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Africa Alexander Selkirk animal beautiful birds branches bridge bright British buffalo Bushmen called Cape Colony Ceylon cleverness cloth coast colour covered creature cried Daniel deer dervis Describe Ditto earth elephant enemy England English eyes fangs father feelings feet float flowers forest fruit giraffe give harmattan head heard Himalaya House of Lancaster House of York hundred Inchcape Inchcape Rock India inhabitants island kangaroo kind king land leaves lesson light lion live look Manatee Margaret of Anjou means mind Moffatt's morning mother mountains native never night North America Pacific Ocean Parkenson pigeons plant poison poor Prince queen river rocks round ship shore side Sierra Leone snakes soon story stream tell Terai things thou thought thousand tiger tion tree tropical vessel wild wind wood young
Seite 266 - Lift up your eyes on high, and 'behold who hath created these things, that bringeth out their host by number. He calleth them all by names by the greatness of his might, for that he is strong in power; not one faileth.
Seite 38 - How fleet is a glance of the mind ! Compared with the speed of its flight, The tempest itself lags behind, And the swift-winged arrows of light When I think of my own native land, In a moment I seem to be there ; But alas ! recollection at hand Soon hurries me back to despair.
Seite 182 - Thou bringest unto me a tale Of visionary hours. Thrice welcome, darling of the Spring! Even yet thou art to me No bird, but an invisible thing, A voice, a mystery; The same whom in my school-boy days I listened to; that Cry Which made me look a thousand ways, In bush, and tree, and sky. To seek thee did I often rove Through woods and on the green; And thou wert still a hope, a love; Still longed for, never seen.
Seite 37 - Better dwell in the midst of alarms, Than reign in this horrible place. 1 am out of humanity's reach, I must finish my journey alone, Never hear the sweet music of speech, I start at the sound of my own. The beasts that roam over the plain My form with indifference see, They are so unacquainted with man, Their tameness is shocking to me.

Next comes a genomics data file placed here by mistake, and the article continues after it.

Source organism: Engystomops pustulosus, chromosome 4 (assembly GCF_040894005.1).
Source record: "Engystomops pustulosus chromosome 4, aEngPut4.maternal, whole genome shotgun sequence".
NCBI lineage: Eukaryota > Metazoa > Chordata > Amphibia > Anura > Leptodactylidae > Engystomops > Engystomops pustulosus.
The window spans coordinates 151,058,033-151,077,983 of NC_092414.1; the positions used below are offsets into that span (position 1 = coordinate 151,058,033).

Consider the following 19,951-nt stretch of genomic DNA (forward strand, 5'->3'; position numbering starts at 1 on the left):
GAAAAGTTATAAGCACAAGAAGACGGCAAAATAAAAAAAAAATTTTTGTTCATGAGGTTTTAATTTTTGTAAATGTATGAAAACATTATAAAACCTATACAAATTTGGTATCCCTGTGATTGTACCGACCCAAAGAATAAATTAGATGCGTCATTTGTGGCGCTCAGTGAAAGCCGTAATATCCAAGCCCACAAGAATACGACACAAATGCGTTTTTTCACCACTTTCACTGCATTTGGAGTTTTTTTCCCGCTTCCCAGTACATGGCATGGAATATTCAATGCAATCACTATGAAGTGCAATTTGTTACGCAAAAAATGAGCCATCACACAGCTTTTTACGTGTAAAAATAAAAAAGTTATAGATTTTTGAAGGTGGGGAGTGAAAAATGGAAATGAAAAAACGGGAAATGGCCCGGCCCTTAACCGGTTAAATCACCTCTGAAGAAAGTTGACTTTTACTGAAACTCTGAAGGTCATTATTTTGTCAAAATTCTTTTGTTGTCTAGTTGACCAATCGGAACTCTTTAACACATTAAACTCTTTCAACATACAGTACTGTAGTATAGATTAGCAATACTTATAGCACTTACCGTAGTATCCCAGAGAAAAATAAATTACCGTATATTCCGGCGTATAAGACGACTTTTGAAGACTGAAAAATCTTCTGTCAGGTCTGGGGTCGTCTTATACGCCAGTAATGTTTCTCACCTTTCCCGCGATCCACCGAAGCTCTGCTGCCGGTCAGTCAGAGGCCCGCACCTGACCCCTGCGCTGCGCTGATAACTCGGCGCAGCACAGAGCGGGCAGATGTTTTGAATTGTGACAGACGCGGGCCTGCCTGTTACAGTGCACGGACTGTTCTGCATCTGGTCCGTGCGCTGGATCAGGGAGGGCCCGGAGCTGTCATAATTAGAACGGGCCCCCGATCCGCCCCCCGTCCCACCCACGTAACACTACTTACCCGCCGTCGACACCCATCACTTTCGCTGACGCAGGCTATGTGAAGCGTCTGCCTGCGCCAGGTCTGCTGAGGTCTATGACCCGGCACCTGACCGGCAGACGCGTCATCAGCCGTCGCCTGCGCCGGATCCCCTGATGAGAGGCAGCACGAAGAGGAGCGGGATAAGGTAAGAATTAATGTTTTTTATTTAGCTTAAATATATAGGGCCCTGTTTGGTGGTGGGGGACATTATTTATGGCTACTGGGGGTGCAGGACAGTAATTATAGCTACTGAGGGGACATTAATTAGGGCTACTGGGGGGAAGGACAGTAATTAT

Seite 91 - O'er each fair sleeping brow, She had each folded flower in sight — Where are those dreamers now? One midst the forests of the West, By a dark stream, is laid ; The Indian knows his place of rest, Far in the cedar shade. The sea, the blue lone sea, hath one, He lies where pearls lie deep, He was the loved of all, yet none O'er his low bed may weep.
Seite 66 - He wrapped her warm in his seaman's coat, Against the stinging blast; He cut a rope from a broken spar, And bound her to the mast. "O father! I hear the church-bells ring, O say, what may it be?
Seite 115 - There was woman's fearless eye, Lit by her deep love's truth ; There was manhood's brow, serenely high, And the fiery heart of youth. What sought they thus afar ? Bright jewels of the mine ? The wealth of seas, the spoils of war ? They sought a faith's pure shrine ! Ay, call it holy ground, The soil where first they trod ; They have left unstained what there they found — Freedom to worship God.
Seite 248 - BREATHES there the man, with soul so dead, Who never to himself hath said, This is my own, my native land ! Whose heart hath ne'er within him burned, As home his footsteps he hath turned, From wandering on a foreign strand...
Seite 65 - Her cheeks like the dawn of day, And her bosom white as the hawthorn buds, That ope in the month of May. The skipper he stood beside the helm, His pipe was in his mouth, And he watched how the veering flaw did blow The smoke now West, now South.
Seite 266 - Soon as the evening shades prevail, The moon takes up the wondrous tale, And nightly to the listening earth Repeats the story of her birth; While all the stars that round her burn, And all the planets in their turn, Confirm the tidings, as they roll, And spread the truth from pole to pole.